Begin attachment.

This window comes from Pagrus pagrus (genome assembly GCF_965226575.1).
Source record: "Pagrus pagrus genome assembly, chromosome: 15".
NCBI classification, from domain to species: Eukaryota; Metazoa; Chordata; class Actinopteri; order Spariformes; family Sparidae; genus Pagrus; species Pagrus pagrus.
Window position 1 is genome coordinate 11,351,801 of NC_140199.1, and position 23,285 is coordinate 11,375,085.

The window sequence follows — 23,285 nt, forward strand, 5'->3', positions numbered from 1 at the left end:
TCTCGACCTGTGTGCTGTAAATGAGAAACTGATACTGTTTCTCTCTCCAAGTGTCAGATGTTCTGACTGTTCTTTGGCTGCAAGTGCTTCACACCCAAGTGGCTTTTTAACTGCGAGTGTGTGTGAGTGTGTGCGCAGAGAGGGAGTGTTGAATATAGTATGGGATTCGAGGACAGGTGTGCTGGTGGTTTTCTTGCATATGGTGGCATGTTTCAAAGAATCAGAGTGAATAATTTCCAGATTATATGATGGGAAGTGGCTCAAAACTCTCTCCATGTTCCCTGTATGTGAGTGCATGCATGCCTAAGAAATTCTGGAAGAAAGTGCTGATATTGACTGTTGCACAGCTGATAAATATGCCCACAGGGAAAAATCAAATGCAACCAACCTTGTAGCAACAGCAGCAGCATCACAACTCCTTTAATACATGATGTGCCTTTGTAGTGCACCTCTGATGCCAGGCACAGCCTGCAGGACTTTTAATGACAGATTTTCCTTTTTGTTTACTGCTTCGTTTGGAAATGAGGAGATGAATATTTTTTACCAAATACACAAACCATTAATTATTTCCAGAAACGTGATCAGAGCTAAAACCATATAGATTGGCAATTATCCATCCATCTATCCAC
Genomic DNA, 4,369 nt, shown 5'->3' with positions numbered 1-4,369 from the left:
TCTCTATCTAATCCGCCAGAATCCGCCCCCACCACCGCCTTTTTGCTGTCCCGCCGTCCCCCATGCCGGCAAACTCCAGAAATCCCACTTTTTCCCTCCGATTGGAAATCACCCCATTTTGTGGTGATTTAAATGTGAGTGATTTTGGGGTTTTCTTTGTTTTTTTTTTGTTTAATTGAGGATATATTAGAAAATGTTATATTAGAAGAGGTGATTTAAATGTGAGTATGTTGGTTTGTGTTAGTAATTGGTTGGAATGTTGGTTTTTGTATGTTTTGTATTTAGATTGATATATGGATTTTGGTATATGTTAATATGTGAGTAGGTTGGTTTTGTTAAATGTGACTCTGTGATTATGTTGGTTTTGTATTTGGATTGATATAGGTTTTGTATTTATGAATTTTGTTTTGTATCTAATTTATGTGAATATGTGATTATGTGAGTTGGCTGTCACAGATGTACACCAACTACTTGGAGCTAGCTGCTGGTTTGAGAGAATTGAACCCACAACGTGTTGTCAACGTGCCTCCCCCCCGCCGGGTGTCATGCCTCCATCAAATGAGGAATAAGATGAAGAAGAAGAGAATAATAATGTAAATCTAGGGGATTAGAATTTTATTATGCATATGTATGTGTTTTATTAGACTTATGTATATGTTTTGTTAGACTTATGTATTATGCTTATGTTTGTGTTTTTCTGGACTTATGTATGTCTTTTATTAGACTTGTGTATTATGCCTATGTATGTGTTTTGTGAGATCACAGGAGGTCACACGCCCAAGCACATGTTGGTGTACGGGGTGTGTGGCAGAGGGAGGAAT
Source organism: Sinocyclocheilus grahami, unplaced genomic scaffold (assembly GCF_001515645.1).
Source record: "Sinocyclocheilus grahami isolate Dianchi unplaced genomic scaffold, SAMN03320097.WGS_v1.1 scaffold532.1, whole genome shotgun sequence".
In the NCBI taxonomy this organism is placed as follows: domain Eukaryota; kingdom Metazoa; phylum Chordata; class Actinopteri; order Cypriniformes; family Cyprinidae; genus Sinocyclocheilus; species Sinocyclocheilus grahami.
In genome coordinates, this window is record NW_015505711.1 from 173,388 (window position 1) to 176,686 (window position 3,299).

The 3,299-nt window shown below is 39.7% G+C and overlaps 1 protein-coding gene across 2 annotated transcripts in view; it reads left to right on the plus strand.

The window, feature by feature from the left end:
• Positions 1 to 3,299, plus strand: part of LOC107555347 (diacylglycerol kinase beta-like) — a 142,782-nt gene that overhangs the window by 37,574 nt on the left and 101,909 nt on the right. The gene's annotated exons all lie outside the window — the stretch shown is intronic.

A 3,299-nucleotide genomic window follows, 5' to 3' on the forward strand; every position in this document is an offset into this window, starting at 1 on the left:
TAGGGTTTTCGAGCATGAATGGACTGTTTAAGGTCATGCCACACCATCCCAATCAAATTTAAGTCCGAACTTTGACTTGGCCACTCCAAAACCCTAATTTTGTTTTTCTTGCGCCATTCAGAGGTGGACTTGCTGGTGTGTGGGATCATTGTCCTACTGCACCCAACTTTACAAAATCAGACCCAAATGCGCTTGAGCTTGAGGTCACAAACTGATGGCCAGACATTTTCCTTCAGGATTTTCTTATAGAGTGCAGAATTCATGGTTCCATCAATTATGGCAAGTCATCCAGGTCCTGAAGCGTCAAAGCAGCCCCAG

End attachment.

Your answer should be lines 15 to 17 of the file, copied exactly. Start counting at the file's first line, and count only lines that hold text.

• Positions 1 to 3,299, plus strand: part of LOC107555347 (diacylglycerol kinase beta-like) — a 142,782-nt gene that overhangs the window by 37,574 nt on the left and 101,909 nt on the right. The gene's annotated exons all lie outside the window — the stretch shown is intronic.

A 3,299-nucleotide genomic window follows, 5' to 3' on the forward strand; every position in this document is an offset into this window, starting at 1 on the left:
TAGGGTTTTCGAGCATGAATGGACTGTTTAAGGTCATGCCACACCATCCCAATCAAATTTAAGTCCGAACTTTGACTTGGCCACTCCAAAACCCTAATTTTGTTTTTCTTGCGCCATTCAGAGGTGGACTTGCTGGTGTGTGGGATCATTGTCCTACTGCACCCAACTTTACAAAATCAGACCCAAATGCGCTTGAGCTTGAGGTCACAAACTGATGGCCAGACATTTTCCTTCAGGATTTTCTTATAGAGTGCAGAATTCATGGTTCCATCAATTATGGCAAGTCATCCAGGTCCTGAAGCGTCAAAGCAGCCCCAG